The impact of a bad job on a person’s mental health can be as harmful as having no job at all, latest research has suggested.
A study published online in the journal Occupational and Environmental Medicine has argued that poorly paid, short-term and poorly supported jobs can have a significant detrimental effect on a person’s mental health.
Yet, because being in work is generally associated with better mental health than unemployment, government policies have tended to focus on the risks posed by joblessness, without necessarily considering the effect that the quality of a job may have.
The study was led by academics at the Centre for Mental Health Research at the Australian National University in Canberra.
The researchers based their findings on seven waves of data from more than 7,000 people of working age, drawn from a representative national household survey conducted every year in Australia.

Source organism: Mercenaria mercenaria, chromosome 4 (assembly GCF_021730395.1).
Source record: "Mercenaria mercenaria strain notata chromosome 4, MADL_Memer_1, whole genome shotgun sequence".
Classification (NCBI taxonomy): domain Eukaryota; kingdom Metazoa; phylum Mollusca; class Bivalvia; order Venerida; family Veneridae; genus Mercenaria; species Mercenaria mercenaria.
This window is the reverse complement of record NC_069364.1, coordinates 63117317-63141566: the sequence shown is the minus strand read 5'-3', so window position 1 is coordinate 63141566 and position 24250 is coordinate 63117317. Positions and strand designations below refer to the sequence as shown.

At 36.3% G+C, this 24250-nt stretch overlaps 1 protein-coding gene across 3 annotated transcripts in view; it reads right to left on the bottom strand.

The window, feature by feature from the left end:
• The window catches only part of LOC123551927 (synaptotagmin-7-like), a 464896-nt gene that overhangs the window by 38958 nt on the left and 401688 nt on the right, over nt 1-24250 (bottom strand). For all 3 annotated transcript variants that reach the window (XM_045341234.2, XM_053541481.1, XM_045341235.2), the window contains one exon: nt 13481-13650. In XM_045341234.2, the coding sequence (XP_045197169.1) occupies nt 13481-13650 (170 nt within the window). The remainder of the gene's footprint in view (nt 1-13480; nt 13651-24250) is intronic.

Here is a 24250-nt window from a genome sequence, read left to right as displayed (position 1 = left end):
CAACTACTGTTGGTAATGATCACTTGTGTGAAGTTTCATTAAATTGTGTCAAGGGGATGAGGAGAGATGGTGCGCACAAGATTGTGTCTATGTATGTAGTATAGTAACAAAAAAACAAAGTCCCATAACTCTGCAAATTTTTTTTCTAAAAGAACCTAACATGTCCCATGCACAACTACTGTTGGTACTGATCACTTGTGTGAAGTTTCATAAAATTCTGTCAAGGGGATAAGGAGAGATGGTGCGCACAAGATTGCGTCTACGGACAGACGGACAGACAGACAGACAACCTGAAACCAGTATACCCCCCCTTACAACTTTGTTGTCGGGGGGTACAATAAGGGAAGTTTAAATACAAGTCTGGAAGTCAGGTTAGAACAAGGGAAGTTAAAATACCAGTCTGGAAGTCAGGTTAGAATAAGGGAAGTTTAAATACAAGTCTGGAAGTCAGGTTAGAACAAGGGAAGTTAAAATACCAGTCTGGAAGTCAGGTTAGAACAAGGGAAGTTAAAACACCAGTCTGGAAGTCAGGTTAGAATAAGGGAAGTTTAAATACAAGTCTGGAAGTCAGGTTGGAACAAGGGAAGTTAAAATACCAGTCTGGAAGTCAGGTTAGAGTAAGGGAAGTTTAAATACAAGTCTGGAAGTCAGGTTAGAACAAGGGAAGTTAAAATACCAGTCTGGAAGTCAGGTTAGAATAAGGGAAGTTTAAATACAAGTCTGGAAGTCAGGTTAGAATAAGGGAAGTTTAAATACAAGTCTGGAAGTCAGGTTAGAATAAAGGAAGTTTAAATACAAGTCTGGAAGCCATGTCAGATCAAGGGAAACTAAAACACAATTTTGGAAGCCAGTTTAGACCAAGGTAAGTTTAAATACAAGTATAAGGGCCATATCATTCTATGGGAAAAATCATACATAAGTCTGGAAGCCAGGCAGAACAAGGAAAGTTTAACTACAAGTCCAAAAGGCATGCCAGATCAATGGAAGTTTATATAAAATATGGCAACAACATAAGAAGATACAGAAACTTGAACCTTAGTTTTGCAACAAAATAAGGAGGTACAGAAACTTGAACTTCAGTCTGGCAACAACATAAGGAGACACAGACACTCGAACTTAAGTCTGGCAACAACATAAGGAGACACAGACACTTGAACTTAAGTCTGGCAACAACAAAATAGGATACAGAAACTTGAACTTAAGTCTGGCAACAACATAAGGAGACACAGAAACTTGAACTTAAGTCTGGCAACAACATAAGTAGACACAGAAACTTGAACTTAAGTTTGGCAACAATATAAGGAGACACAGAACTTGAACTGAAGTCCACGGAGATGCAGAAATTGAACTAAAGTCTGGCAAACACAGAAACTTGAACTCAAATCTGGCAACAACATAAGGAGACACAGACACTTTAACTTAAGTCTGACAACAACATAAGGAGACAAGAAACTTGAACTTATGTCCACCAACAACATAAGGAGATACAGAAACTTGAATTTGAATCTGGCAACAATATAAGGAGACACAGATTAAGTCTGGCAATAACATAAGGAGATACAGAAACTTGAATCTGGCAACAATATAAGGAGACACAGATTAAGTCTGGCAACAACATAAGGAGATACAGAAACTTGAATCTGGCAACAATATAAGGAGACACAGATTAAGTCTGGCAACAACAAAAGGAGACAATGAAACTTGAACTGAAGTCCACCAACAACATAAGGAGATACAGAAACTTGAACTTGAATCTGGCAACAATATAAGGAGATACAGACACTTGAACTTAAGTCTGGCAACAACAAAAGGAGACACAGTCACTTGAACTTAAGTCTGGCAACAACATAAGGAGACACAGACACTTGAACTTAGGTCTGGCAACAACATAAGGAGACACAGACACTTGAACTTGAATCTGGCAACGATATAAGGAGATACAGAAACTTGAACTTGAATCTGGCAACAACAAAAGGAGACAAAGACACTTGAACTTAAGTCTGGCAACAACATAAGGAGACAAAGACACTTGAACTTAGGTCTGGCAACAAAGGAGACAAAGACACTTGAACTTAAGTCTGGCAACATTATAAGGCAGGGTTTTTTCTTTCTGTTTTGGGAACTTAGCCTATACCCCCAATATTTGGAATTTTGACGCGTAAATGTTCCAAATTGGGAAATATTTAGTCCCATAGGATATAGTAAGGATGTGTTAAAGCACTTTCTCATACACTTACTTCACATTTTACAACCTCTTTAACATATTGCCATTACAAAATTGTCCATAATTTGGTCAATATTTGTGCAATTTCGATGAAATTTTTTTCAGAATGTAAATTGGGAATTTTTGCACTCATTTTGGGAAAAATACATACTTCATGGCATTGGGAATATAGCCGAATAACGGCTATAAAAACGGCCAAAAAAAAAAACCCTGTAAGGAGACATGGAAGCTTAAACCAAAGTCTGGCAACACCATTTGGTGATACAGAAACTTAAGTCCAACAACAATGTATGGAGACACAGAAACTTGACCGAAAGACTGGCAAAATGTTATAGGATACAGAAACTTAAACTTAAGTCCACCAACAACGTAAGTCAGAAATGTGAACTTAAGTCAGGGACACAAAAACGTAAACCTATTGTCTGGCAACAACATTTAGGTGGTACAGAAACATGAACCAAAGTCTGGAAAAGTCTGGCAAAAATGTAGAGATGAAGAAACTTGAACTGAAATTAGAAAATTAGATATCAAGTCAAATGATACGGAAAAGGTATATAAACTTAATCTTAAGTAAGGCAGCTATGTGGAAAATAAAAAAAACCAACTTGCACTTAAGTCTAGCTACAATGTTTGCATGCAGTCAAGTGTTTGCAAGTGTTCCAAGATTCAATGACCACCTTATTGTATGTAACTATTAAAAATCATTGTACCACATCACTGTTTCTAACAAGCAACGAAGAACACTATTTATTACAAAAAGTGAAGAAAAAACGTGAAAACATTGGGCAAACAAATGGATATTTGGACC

Not unexpectedly, those who were unemployed had poorer mental health, overall, than those in work, the results showed.
But after taking into account a range of factors with the potential to influence the results, such as educational attainment and marital status, the mental health of those who were jobless was comparable with, or often better than, that of people in work, but in poor-quality jobs.
Those in the poorest-quality jobs experienced the sharpest decline in mental health over time.
There was a direct linear association between the number of unfavourable working conditions experienced and mental health, with each additional adverse condition lowering the mental health score, said the authors.
XpertHR offers advice on how employers can ensure that they are better equipped to manage mental ill health.